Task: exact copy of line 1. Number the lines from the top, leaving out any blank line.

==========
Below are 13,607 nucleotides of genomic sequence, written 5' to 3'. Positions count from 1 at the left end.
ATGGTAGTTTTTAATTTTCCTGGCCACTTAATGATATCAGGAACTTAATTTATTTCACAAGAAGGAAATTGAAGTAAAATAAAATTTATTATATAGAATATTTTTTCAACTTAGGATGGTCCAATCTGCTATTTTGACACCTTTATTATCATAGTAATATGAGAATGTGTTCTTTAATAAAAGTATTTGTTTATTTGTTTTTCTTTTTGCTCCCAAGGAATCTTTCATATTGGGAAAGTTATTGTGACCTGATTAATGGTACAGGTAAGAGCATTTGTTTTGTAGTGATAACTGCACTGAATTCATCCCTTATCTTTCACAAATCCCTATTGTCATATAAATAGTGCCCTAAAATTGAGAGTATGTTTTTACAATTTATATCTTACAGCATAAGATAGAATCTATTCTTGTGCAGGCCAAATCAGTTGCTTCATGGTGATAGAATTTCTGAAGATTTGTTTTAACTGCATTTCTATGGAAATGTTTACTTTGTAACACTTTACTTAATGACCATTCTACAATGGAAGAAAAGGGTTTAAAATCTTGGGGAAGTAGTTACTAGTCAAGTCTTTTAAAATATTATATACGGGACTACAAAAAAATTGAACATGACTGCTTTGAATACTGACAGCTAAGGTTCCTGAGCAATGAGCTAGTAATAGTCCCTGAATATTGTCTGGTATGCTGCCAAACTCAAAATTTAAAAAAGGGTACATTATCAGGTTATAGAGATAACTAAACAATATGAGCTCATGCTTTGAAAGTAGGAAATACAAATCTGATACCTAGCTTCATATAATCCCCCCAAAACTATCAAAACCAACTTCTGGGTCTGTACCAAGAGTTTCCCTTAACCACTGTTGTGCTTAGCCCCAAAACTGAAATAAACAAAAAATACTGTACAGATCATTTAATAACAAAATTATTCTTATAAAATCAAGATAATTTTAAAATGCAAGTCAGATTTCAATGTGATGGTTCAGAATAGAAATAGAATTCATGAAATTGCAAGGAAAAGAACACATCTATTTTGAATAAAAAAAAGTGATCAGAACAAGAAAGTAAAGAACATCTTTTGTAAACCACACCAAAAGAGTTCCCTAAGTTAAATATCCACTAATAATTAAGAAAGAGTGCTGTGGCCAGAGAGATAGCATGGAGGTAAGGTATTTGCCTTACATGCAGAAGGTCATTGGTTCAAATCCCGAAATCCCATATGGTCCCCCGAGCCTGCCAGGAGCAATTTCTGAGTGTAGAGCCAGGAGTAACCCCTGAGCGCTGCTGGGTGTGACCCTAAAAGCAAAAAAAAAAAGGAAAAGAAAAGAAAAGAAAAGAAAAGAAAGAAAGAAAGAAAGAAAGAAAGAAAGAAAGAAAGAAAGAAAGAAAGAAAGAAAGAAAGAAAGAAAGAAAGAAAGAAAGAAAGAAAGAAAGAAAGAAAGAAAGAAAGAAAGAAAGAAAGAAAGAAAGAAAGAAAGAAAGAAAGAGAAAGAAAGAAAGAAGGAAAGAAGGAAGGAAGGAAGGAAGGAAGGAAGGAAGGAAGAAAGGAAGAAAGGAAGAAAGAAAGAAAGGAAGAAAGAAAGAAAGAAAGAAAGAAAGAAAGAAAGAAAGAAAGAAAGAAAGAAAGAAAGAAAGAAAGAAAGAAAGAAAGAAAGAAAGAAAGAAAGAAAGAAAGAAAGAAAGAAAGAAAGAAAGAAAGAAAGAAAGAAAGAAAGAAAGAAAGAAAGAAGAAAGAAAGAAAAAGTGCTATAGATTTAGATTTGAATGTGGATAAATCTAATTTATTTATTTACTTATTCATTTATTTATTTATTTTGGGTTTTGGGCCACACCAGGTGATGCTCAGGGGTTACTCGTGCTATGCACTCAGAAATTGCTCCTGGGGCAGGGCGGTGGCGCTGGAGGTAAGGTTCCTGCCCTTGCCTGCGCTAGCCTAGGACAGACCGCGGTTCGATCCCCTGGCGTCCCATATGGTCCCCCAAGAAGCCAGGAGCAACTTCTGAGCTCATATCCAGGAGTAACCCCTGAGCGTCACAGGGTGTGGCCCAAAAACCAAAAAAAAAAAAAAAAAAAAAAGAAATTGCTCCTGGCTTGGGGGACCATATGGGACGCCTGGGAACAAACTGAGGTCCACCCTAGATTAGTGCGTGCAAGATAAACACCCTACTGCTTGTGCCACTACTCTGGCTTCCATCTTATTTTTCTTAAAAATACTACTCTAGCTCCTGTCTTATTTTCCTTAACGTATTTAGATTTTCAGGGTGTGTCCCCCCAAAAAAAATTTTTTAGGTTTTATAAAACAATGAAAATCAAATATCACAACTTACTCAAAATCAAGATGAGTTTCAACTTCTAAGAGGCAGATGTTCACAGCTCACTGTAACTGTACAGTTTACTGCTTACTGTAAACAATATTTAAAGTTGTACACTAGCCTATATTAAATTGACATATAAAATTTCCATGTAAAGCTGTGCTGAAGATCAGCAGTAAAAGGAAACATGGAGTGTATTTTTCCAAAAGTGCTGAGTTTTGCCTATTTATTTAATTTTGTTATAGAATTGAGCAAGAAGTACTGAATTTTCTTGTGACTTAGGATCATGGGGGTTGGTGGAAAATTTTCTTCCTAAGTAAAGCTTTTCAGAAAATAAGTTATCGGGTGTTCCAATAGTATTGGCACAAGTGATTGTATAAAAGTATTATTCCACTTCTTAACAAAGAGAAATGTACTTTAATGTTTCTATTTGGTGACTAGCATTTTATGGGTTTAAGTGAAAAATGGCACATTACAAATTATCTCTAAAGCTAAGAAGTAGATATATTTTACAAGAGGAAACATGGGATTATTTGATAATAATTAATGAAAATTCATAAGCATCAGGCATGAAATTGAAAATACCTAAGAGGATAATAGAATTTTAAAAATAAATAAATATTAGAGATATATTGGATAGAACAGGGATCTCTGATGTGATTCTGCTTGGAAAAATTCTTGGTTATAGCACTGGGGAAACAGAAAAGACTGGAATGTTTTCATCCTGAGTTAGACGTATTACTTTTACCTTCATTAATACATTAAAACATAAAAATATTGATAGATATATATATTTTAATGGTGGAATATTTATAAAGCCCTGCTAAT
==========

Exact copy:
Below are 13,607 nucleotides of genomic sequence, written 5' to 3'. Positions count from 1 at the left end.